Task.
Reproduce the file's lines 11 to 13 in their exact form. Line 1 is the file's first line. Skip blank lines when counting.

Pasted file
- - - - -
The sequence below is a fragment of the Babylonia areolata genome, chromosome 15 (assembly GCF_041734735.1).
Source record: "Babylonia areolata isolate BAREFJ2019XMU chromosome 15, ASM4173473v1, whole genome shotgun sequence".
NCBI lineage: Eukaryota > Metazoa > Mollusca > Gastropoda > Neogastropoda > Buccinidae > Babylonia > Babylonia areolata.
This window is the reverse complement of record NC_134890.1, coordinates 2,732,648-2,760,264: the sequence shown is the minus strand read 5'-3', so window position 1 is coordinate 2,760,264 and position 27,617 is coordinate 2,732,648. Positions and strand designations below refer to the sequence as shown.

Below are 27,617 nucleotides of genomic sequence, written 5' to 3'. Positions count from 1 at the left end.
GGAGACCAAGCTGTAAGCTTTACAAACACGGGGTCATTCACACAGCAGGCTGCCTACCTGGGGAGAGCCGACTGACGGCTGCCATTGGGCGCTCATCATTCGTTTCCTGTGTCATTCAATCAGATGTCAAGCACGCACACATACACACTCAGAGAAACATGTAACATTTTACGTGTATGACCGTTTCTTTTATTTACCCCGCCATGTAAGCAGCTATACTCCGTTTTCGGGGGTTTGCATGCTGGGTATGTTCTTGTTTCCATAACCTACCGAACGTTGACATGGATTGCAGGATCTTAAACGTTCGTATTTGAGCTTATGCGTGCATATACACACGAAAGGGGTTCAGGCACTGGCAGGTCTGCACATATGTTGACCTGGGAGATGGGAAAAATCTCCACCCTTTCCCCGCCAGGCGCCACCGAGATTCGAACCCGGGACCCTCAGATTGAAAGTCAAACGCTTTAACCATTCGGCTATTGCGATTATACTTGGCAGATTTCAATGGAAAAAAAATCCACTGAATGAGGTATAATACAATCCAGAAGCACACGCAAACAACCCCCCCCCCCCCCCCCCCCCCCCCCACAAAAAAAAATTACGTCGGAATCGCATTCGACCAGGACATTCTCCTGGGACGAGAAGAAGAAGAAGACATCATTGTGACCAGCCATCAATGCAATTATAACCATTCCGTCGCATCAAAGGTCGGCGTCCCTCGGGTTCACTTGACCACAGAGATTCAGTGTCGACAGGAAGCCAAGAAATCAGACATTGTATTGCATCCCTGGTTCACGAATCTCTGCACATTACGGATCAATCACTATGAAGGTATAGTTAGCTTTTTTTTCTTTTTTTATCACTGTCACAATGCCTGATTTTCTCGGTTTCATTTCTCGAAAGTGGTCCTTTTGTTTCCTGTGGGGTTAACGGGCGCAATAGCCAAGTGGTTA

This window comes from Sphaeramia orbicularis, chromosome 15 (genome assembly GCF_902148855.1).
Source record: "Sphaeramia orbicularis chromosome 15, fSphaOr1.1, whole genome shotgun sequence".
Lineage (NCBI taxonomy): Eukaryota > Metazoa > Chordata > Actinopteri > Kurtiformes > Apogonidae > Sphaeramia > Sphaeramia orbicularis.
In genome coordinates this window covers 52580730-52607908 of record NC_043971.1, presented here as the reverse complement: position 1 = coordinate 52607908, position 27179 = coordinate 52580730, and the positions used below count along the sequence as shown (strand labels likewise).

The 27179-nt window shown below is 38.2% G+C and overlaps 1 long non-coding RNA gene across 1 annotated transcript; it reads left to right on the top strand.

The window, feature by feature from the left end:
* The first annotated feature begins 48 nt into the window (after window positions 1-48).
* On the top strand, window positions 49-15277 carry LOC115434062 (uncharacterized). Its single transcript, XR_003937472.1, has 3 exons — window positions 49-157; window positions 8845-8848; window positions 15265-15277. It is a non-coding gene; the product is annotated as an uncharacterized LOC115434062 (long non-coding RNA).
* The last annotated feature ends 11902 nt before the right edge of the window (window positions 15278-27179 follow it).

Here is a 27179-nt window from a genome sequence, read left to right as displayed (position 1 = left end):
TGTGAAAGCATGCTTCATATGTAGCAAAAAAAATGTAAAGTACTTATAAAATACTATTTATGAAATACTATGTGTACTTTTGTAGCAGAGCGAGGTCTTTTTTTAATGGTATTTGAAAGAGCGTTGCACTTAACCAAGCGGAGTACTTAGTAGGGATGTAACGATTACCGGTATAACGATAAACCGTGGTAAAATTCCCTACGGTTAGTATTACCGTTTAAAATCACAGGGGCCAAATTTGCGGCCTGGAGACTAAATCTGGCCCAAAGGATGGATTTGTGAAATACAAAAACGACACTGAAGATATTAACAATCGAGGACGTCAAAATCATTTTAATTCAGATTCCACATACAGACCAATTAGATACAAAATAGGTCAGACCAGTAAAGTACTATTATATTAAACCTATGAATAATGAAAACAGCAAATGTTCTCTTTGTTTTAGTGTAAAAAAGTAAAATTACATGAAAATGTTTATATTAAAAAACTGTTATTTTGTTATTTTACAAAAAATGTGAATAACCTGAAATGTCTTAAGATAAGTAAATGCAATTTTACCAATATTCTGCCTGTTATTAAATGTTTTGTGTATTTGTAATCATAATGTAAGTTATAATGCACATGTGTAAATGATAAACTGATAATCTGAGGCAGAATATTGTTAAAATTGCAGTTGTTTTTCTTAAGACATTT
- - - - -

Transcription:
The 27179-nt window shown below is 38.2% G+C and overlaps 1 long non-coding RNA gene across 1 annotated transcript; it reads left to right on the top strand.

The window, feature by feature from the left end:
* The first annotated feature begins 48 nt into the window (after window positions 1-48).